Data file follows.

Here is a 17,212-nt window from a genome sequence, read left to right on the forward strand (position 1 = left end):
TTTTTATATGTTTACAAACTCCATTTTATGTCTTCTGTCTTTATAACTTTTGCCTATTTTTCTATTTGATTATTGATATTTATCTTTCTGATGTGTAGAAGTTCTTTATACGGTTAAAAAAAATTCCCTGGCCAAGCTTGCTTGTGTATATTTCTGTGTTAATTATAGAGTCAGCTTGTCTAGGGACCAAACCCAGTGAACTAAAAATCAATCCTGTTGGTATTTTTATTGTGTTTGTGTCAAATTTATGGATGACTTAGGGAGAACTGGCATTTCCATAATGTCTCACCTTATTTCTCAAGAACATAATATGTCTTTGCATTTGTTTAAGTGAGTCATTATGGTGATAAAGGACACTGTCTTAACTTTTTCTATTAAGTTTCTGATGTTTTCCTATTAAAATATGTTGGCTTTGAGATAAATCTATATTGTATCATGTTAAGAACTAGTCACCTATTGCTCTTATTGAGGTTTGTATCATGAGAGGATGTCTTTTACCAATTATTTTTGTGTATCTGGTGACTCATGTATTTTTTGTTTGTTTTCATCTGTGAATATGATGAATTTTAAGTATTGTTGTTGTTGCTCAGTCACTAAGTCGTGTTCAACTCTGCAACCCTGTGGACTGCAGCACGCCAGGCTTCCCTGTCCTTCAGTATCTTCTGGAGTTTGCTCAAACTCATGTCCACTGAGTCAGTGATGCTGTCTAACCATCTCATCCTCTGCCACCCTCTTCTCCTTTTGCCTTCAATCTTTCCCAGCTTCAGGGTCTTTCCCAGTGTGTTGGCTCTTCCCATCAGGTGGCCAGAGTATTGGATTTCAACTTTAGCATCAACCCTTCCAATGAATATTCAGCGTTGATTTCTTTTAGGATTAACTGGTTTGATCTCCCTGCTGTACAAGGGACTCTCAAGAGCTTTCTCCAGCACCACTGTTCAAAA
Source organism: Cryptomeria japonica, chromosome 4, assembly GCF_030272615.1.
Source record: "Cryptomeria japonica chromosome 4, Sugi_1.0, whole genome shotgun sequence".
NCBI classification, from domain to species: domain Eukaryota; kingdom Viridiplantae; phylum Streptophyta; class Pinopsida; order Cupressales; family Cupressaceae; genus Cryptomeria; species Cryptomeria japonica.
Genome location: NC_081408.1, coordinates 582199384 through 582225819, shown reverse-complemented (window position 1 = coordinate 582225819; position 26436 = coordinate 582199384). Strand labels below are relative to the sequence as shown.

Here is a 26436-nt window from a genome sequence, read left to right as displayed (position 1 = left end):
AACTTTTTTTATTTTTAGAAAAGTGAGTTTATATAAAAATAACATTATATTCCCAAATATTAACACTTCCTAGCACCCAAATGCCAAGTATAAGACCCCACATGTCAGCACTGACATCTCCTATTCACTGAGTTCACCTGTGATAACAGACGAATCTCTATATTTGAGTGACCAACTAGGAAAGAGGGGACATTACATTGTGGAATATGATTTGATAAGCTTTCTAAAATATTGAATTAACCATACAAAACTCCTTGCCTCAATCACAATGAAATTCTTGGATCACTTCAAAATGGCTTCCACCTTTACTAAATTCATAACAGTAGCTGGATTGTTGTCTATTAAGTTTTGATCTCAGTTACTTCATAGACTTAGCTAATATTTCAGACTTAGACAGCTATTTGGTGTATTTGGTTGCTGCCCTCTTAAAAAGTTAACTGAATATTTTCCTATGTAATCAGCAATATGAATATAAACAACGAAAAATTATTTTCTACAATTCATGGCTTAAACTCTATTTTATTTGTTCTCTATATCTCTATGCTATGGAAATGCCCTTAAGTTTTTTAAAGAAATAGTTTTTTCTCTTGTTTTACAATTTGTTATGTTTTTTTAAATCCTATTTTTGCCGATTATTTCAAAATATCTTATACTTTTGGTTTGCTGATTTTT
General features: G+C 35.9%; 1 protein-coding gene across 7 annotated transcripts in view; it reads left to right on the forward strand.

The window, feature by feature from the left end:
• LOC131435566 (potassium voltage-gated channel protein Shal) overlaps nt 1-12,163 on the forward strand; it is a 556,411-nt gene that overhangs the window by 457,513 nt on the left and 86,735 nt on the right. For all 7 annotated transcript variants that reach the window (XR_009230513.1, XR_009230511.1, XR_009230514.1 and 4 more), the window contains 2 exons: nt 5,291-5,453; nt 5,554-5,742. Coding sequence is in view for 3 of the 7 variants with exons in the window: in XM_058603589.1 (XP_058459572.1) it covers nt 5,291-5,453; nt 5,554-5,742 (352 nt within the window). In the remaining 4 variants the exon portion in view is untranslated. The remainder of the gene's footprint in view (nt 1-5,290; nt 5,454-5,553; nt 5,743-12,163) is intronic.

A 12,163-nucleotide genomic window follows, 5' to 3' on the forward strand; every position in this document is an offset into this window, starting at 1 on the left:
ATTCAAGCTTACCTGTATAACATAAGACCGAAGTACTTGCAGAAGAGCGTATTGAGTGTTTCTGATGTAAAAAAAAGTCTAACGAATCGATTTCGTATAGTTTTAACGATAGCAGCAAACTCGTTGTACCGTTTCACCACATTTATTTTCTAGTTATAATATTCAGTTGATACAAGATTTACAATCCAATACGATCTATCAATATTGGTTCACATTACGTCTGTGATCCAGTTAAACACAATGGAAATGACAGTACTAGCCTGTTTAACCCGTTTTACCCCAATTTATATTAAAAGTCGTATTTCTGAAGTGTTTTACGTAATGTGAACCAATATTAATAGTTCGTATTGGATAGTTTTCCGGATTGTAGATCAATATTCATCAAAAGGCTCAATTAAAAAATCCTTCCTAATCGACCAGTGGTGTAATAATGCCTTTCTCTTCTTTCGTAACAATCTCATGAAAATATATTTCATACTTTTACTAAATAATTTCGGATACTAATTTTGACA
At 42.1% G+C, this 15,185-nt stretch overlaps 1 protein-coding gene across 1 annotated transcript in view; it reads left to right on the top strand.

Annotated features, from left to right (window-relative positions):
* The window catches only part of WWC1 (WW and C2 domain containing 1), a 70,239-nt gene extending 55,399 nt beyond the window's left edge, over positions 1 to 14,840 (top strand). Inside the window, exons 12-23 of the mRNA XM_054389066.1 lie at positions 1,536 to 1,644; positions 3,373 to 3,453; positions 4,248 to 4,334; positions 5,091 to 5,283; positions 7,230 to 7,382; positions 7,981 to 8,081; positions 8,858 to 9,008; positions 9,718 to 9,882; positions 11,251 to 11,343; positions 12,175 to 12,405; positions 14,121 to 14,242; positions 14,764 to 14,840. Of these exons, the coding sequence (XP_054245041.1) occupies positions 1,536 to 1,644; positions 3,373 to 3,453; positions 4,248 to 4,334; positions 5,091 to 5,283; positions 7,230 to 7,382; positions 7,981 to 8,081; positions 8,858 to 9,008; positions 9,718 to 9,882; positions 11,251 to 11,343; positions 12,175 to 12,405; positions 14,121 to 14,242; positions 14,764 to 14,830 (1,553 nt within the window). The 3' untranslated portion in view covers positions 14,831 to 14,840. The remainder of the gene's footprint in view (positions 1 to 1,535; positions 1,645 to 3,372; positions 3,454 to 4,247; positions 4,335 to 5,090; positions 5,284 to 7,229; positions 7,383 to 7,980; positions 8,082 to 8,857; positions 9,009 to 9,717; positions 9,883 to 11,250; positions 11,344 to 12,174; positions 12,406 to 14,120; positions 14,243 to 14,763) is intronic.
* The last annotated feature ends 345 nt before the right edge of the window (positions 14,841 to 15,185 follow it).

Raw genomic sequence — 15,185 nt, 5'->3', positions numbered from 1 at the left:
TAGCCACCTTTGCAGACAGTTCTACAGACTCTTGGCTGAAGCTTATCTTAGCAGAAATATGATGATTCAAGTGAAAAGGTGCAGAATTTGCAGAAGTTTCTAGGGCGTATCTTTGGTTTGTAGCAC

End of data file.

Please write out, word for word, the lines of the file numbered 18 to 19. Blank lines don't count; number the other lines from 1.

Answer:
Raw genomic sequence — 15,185 nt, 5'->3', positions numbered from 1 at the left:
TAGCCACCTTTGCAGACAGTTCTACAGACTCTTGGCTGAAGCTTATCTTAGCAGAAATATGATGATTCAAGTGAAAAGGTGCAGAATTTGCAGAAGTTTCTAGGGCGTATCTTTGGTTTGTAGCAC